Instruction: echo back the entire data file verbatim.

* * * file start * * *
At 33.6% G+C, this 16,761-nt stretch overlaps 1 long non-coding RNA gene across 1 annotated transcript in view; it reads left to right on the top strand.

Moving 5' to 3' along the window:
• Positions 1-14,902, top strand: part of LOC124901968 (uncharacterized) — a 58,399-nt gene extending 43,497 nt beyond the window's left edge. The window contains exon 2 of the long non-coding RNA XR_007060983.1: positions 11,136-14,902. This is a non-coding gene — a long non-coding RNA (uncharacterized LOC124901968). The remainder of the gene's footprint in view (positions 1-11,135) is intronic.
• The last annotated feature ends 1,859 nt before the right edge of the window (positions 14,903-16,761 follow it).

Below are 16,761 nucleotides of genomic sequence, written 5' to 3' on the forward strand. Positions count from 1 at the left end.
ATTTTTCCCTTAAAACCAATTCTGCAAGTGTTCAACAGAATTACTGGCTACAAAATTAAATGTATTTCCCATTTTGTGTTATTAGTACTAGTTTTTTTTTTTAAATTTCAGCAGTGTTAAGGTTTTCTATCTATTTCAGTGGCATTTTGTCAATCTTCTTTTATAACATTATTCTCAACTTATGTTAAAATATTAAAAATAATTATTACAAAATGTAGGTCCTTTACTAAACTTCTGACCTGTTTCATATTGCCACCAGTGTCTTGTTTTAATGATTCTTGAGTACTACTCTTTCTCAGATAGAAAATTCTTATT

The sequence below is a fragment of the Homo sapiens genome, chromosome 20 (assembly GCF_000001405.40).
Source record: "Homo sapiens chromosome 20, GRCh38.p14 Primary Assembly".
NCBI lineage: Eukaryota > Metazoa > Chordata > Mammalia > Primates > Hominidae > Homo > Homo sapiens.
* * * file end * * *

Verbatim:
At 33.6% G+C, this 16,761-nt stretch overlaps 1 long non-coding RNA gene across 1 annotated transcript in view; it reads left to right on the top strand.

Moving 5' to 3' along the window:
• Positions 1-14,902, top strand: part of LOC124901968 (uncharacterized) — a 58,399-nt gene extending 43,497 nt beyond the window's left edge. The window contains exon 2 of the long non-coding RNA XR_007060983.1: positions 11,136-14,902. This is a non-coding gene — a long non-coding RNA (uncharacterized LOC124901968). The remainder of the gene's footprint in view (positions 1-11,135) is intronic.
• The last annotated feature ends 1,859 nt before the right edge of the window (positions 14,903-16,761 follow it).

Below are 16,761 nucleotides of genomic sequence, written 5' to 3' on the forward strand. Positions count from 1 at the left end.
ATTTTTCCCTTAAAACCAATTCTGCAAGTGTTCAACAGAATTACTGGCTACAAAATTAAATGTATTTCCCATTTTGTGTTATTAGTACTAGTTTTTTTTTTTAAATTTCAGCAGTGTTAAGGTTTTCTATCTATTTCAGTGGCATTTTGTCAATCTTCTTTTATAACATTATTCTCAACTTATGTTAAAATATTAAAAATAATTATTACAAAATGTAGGTCCTTTACTAAACTTCTGACCTGTTTCATATTGCCACCAGTGTCTTGTTTTAATGATTCTTGAGTACTACTCTTTCTCAGATAGAAAATTCTTATT

The sequence below is a fragment of the Homo sapiens genome, chromosome 20 (assembly GCF_000001405.40).
Source record: "Homo sapiens chromosome 20, GRCh38.p14 Primary Assembly".
NCBI lineage: Eukaryota > Metazoa > Chordata > Mammalia > Primates > Hominidae > Homo > Homo sapiens.